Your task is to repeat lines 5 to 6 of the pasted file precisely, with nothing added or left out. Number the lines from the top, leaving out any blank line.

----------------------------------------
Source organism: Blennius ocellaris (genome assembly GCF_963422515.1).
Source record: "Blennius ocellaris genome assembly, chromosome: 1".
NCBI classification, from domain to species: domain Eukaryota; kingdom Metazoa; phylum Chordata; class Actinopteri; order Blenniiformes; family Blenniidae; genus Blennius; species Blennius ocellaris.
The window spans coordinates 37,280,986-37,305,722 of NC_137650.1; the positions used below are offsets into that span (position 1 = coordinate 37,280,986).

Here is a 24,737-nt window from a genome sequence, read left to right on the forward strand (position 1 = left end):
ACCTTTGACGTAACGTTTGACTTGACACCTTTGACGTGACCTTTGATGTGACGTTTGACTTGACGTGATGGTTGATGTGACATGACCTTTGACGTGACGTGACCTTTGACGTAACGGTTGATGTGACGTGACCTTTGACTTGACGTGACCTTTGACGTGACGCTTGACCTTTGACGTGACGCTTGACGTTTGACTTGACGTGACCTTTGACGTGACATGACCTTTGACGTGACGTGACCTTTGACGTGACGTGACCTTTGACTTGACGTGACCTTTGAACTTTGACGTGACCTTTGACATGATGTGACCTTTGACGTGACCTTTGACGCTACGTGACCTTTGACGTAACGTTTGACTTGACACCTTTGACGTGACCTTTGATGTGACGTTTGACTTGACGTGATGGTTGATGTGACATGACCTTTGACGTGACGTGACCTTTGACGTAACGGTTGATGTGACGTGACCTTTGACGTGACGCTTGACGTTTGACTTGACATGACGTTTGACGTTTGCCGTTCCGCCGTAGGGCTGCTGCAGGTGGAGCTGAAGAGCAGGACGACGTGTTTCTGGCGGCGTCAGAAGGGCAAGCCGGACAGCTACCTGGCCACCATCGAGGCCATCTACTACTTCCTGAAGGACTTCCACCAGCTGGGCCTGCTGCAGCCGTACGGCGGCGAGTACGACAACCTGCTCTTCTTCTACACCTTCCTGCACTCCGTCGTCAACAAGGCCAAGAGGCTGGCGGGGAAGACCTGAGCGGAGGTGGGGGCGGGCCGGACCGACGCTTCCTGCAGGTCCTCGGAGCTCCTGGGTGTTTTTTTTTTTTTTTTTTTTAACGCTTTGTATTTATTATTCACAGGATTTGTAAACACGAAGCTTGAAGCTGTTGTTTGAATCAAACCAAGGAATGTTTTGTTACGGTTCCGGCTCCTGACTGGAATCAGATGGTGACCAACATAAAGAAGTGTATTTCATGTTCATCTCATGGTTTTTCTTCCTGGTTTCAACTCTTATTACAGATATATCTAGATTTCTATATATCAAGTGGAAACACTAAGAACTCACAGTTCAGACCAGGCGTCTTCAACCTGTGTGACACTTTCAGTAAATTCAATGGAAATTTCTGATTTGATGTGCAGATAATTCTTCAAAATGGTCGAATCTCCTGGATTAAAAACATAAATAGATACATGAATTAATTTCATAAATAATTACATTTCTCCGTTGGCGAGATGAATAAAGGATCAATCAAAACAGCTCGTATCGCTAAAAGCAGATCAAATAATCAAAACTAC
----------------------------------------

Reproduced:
Here is a 24,737-nt window from a genome sequence, read left to right on the forward strand (position 1 = left end):
ACCTTTGACGTAACGTTTGACTTGACACCTTTGACGTGACCTTTGATGTGACGTTTGACTTGACGTGATGGTTGATGTGACATGACCTTTGACGTGACGTGACCTTTGACGTAACGGTTGATGTGACGTGACCTTTGACTTGACGTGACCTTTGACGTGACGCTTGACCTTTGACGTGACGCTTGACGTTTGACTTGACGTGACCTTTGACGTGACATGACCTTTGACGTGACGTGACCTTTGACGTGACGTGACCTTTGACTTGACGTGACCTTTGAACTTTGACGTGACCTTTGACATGATGTGACCTTTGACGTGACCTTTGACGCTACGTGACCTTTGACGTAACGTTTGACTTGACACCTTTGACGTGACCTTTGATGTGACGTTTGACTTGACGTGATGGTTGATGTGACATGACCTTTGACGTGACGTGACCTTTGACGTAACGGTTGATGTGACGTGACCTTTGACGTGACGCTTGACGTTTGACTTGACATGACGTTTGACGTTTGCCGTTCCGCCGTAGGGCTGCTGCAGGTGGAGCTGAAGAGCAGGACGACGTGTTTCTGGCGGCGTCAGAAGGGCAAGCCGGACAGCTACCTGGCCACCATCGAGGCCATCTACTACTTCCTGAAGGACTTCCACCAGCTGGGCCTGCTGCAGCCGTACGGCGGCGAGTACGACAACCTGCTCTTCTTCTACACCTTCCTGCACTCCGTCGTCAACAAGGCCAAGAGGCTGGCGGGGAAGACCTGAGCGGAGGTGGGGGCGGGCCGGACCGACGCTTCCTGCAGGTCCTCGGAGCTCCTGGGTGTTTTTTTTTTTTTTTTTTTTAACGCTTTGTATTTATTATTCACAGGATTTGTAAACACGAAGCTTGAAGCTGTTGTTTGAATCAAACCAAGGAATGTTTTGTTACGGTTCCGGCTCCTGACTGGAATCAGATGGTGACCAACATAAAGAAGTGTATTTCATGTTCATCTCATGGTTTTTCTTCCTGGTTTCAACTCTTATTACAGATATATCTAGATTTCTATATATCAAGTGGAAACACTAAGAACTCACAGTTCAGACCAGGCGTCTTCAACCTGTGTGACACTTTCAGTAAATTCAATGGAAATTTCTGATTTGATGTGCAGATAATTCTTCAAAATGGTCGAATCTCCTGGATTAAAAACATAAATAGATACATGAATTAATTTCATAAATAATTACATTTCTCCGTTGGCGAGATGAATAAAGGATCAATCAAAACAGCTCGTATCGCTAAAAGCAGATCAAATAATCAAAACTAC